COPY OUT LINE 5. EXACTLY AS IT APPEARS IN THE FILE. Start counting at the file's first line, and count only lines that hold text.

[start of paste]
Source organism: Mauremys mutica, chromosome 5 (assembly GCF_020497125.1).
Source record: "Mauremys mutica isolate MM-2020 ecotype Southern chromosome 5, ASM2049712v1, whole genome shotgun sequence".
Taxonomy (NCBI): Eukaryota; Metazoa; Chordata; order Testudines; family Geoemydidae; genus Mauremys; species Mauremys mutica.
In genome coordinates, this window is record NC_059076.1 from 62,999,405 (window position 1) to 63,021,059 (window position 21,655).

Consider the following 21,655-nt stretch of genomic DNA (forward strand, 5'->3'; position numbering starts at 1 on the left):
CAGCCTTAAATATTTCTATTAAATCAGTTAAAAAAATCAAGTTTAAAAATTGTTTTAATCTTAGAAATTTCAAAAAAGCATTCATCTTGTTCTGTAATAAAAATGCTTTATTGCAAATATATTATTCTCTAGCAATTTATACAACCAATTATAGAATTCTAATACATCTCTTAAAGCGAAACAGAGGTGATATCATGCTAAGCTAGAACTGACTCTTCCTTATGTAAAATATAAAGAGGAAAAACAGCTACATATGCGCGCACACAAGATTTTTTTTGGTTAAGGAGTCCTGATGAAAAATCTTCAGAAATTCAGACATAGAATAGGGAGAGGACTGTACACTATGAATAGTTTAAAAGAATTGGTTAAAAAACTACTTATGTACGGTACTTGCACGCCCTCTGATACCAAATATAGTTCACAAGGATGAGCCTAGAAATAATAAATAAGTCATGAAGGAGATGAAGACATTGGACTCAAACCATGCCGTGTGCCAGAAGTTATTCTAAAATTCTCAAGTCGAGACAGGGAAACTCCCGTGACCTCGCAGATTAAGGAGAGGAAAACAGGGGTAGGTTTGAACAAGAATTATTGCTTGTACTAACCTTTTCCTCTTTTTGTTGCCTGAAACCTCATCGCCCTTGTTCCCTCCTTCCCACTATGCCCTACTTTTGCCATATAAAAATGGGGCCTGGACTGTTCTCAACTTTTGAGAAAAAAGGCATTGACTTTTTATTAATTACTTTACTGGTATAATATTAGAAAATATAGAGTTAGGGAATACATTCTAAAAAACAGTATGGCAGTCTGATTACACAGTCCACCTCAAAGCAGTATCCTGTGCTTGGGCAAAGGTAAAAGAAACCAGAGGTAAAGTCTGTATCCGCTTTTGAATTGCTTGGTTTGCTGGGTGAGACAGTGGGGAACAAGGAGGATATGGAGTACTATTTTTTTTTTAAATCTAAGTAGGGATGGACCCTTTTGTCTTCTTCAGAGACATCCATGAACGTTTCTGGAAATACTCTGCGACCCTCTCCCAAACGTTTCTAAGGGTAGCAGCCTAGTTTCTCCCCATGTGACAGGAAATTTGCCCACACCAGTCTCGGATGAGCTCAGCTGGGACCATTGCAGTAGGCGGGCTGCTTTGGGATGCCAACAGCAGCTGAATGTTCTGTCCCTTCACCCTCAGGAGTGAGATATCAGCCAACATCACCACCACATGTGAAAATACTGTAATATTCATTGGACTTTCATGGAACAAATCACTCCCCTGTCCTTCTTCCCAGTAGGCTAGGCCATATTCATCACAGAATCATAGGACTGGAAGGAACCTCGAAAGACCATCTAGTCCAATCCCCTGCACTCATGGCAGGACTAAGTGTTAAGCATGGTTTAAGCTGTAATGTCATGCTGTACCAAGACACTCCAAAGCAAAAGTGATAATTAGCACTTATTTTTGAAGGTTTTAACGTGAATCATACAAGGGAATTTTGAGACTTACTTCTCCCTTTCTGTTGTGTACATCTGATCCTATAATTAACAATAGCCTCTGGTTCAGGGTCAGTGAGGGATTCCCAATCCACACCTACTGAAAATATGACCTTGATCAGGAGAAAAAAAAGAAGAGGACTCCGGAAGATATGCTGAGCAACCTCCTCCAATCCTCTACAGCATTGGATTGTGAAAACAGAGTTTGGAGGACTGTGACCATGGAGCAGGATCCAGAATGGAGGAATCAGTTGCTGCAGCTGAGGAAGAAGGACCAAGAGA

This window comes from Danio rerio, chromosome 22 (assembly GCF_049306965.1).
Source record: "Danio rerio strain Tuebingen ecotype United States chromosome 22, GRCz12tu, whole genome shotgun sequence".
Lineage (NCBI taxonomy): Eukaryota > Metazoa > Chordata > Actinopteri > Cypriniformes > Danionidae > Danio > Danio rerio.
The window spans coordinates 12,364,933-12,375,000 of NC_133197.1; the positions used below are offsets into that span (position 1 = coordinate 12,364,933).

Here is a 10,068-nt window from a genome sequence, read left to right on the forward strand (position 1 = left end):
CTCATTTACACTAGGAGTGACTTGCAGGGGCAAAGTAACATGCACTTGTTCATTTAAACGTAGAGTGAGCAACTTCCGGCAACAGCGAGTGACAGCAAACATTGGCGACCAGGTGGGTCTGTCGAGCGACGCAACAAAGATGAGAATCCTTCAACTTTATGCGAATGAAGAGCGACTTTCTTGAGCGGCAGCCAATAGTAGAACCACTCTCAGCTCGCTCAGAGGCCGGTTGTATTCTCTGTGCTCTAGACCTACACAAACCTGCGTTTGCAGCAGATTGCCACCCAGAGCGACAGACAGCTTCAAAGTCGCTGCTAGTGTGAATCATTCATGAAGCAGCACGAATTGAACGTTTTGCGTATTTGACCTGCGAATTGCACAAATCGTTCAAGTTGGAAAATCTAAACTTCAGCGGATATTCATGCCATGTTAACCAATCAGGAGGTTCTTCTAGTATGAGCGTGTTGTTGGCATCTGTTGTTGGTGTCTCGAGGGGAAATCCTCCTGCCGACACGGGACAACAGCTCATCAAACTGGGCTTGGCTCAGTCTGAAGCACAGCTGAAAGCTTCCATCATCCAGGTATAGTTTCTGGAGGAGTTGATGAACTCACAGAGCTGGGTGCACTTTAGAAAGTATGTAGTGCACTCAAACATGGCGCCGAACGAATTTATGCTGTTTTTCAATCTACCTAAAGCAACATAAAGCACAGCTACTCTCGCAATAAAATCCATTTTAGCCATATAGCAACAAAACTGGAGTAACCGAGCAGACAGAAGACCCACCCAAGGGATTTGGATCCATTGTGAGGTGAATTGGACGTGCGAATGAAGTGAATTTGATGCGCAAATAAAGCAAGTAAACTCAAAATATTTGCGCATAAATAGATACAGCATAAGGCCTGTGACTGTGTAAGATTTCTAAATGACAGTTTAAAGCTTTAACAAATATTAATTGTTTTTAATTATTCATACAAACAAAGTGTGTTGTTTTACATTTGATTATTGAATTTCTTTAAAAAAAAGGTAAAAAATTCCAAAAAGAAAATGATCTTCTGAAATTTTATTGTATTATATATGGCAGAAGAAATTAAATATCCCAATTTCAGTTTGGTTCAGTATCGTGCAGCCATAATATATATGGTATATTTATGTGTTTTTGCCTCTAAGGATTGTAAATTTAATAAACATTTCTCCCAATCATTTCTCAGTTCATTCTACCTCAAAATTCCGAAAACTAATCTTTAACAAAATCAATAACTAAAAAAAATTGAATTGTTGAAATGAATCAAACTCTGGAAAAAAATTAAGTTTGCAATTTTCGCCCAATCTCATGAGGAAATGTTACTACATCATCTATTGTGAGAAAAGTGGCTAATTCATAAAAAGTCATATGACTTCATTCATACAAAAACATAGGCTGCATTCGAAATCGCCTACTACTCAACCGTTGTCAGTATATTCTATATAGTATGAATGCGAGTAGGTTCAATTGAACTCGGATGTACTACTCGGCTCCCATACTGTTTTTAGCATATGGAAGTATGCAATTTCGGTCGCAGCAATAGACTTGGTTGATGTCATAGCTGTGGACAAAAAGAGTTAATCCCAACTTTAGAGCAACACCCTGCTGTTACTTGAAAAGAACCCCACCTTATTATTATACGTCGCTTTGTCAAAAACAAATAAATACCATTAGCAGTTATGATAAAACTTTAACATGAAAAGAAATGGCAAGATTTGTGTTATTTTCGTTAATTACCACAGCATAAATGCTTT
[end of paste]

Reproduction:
Consider the following 21,655-nt stretch of genomic DNA (forward strand, 5'->3'; position numbering starts at 1 on the left):